Ringesend's history of glass and bottle making goes back a long, long time. At one time alone in the 1930's, there were eight factories within a five minute walk. The English put it on a truly commercial base in 1787, when it made it's first factory here. The first ever was said to be one in the St. Michan's area of Dublin,at St.Mary's lane. Ireland did a brisk trade, and their glass was said to be as good as anywhere else in the world. Many families came over from England looking for work, and settled there.

    In 1917, an Enniscorthy man living in America invented the bottle making machine, which could make ten bottles simultaneously. Mr. King, one of the brothers who owned the I.G.B. on Charlotte Quay brought the machine the following year over to his plant. The bottle makers were a tight knit clan, and it was a hard job to get into if not connected. Apprenticeships started at the age of thirteen. They also kept to themselves in the many pubs, they were easily recognised because of their sallow skins. They worked twelve hour shifts and a man used to go around with a big stick and tap on the windows to wake up the men. If he hit the wrong window, say of a docker, a row usually ensued. Martin Crean owned a factory on Fitzwilliam Quay, and Street, Donovan's also on Richard Street, Elija Pring owned the 'Ringsend Bottle Company, The Hibernian Glass Company, the Bottleworks and the 'Crib' which specialised in pharmaceutical bottles. Those who worked in the Crib were not recognised by the other bottle makers.

    They also had their own hall built at the turn of the century at 1A Ringsend Road. This hall was not open to all, only on special occasions were the other workers from the area let in, maybe for a game of ' Housey Housey' (Bingo) which was played on leather squares which you marked off with chalk, then later took home to resole your shoes. There was up to six full size snooker tables, all this was watched by the late Giggin's' O' Reilly . When he died, the hall seemed doomed. The hall closed its doors for good in the sixties, when it was sold off to a Mr. Ekker, and then on to 'Contractors ' Plant and Hire' next door to it. It has been idle since.


    Source http://www.news4.ie/christmas1997/frame3/frontpage.htm



















































































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    Last edited by jamjar; 13-04-2012 at 21:24.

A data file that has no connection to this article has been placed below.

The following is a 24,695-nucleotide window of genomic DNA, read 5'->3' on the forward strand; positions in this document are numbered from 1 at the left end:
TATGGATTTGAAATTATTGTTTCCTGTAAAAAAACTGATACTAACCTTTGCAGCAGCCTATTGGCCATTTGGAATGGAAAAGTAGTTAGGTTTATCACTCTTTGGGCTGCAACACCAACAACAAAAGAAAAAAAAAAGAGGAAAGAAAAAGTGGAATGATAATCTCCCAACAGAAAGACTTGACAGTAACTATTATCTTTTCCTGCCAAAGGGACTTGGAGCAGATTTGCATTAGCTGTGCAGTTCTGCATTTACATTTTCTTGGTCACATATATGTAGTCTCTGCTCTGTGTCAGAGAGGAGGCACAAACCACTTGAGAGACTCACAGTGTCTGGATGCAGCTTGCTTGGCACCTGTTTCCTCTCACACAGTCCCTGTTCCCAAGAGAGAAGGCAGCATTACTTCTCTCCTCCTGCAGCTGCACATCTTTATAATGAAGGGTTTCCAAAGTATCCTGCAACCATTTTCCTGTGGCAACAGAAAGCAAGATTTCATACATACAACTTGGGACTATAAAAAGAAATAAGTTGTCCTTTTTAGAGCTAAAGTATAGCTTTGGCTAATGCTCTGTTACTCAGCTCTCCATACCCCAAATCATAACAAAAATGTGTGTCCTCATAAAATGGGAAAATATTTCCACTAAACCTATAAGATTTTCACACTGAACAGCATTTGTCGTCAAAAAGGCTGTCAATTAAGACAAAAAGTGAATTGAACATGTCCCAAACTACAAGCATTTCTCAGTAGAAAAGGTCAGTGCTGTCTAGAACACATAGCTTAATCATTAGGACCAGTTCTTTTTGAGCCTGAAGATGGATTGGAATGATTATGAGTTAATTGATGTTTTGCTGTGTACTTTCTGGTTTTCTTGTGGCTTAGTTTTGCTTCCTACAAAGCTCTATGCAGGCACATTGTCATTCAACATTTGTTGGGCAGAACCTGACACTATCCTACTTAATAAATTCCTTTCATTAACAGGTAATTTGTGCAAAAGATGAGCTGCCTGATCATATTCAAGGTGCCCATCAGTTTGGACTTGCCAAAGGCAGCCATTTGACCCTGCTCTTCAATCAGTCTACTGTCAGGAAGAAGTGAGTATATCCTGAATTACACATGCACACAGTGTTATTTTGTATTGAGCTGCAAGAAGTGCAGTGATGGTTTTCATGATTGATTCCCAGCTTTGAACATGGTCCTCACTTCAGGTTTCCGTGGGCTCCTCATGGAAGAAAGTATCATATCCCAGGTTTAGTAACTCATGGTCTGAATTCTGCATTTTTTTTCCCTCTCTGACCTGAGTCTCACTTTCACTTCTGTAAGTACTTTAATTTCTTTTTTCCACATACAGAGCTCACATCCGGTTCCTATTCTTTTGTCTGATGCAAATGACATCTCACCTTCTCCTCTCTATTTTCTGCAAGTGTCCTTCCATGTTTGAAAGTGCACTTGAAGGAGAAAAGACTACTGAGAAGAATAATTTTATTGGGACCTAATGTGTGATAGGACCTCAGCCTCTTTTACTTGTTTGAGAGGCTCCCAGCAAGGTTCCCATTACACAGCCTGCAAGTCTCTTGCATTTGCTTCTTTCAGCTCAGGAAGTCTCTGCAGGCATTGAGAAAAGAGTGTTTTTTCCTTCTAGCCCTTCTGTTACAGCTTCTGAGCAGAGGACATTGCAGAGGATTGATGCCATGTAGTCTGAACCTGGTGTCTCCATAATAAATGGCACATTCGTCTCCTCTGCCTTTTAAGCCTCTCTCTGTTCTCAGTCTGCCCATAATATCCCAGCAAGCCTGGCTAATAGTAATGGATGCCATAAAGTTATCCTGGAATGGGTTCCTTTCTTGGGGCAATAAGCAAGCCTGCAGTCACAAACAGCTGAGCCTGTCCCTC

When theres 'nere a rasher to grease your pan, an aul jam sandwich is yer only man .

  8. #8
    Senior Member mickelene's Avatar
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    Jamjar They also had their own hall built at the turn of the century at 1A Ringsend Road. This hall was not open to all, only on special occasions were the other workers from the area let in, maybe for a game of ' Housey Housey' (Bingo) which was played on leather squares which you marked off with chalk, then later took home to resole your shoes. There was up to six full size snooker tables, all this was watched by the late Giggin's' O' Reilly . When he died, the hall seemed doomed. The hall closed its doors for good in the sixties, when it was sold off to a Mr. Ekker, and then on to 'Contractors ' Plant and Hire' next door to it. It has been idle since.
    .................................................. ...........

    The IGB also had a social club on the Goatstown Road, dont know if its still there or not
    http://thedublinforums.com/image.php?type=sigpic&userid=120&dateline=13278399  83

  9. #9
    Senior Member. ph.'s Avatar
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    Mick the club in Goatstown is long gone its all blocked up,was there a row of houses going up to the flats in Beechill on the right owned by IGB workers ?

  10. #10
    chief bottle washer BREENER's Avatar
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    Quote Originally Posted by ph. View Post
    Mick the club in Goatstown is long gone its all blocked up,was there a row of houses going up to the flats in Beechill on the right owned by IGB workers ?
    yeah ph. theyre still there and mostly still have families of i g b men living in them.


    "There was up to six full size snooker tables, all this was watched by the late Giggin's' O' Reilly . When he died, the hall seemed doomed. The hall closed its doors for good in the sixties, when it was sold off to a Mr. Ekker, and then on to 'Contractors ' Plant and Hire' next door to it. It has been idle since."

    my granda in the bottler club mid 50s